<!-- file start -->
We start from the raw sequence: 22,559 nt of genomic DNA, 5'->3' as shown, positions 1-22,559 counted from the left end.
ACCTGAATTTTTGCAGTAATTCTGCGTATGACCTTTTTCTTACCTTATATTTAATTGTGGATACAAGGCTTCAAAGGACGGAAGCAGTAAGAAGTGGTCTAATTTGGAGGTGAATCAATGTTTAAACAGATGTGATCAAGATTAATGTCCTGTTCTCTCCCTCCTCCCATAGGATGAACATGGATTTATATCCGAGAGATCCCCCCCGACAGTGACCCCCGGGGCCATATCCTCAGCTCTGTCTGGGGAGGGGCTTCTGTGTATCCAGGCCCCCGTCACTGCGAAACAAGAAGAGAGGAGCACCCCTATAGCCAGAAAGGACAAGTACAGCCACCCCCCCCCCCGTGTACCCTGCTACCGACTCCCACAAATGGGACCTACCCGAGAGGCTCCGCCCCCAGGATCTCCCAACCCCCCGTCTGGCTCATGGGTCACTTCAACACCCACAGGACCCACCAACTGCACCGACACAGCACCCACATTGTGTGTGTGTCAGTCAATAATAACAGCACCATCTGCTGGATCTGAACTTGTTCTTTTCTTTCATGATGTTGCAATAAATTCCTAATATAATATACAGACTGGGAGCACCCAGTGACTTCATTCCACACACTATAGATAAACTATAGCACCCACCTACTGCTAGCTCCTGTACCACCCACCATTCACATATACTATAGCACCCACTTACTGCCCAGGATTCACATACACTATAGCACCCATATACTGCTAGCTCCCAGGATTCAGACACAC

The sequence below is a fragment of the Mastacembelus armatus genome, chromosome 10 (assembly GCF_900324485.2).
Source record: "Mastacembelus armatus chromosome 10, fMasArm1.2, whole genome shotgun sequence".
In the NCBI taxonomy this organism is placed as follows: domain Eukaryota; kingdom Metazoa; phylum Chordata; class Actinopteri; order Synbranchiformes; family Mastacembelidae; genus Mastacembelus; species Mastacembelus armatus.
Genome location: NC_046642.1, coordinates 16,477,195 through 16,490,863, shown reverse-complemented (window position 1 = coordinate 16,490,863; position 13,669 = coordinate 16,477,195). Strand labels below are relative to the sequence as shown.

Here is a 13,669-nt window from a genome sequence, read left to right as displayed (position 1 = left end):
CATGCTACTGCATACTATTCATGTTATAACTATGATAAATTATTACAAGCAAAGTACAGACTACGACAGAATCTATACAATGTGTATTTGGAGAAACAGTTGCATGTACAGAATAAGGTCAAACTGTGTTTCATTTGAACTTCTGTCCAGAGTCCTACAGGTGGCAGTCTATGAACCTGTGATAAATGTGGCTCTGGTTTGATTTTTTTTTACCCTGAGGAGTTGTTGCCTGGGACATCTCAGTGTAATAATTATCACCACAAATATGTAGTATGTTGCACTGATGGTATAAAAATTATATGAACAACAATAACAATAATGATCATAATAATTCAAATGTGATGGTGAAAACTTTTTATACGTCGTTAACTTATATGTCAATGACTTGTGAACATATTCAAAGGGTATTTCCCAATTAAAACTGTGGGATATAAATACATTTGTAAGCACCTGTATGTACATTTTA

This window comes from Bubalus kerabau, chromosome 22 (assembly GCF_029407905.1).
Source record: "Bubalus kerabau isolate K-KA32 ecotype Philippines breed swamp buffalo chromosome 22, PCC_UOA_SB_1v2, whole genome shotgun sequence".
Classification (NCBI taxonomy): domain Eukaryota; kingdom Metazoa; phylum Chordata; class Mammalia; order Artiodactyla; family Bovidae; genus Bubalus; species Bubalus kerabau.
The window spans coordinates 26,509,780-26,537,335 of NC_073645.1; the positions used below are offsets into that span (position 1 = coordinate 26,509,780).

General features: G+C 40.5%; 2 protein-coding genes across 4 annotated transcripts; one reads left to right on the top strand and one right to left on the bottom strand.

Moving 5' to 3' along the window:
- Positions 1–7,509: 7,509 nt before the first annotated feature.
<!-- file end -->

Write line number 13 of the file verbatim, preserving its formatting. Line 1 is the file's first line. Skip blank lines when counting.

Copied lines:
General features: G+C 40.5%; 2 protein-coding genes across 4 annotated transcripts; one reads left to right on the top strand and one right to left on the bottom strand.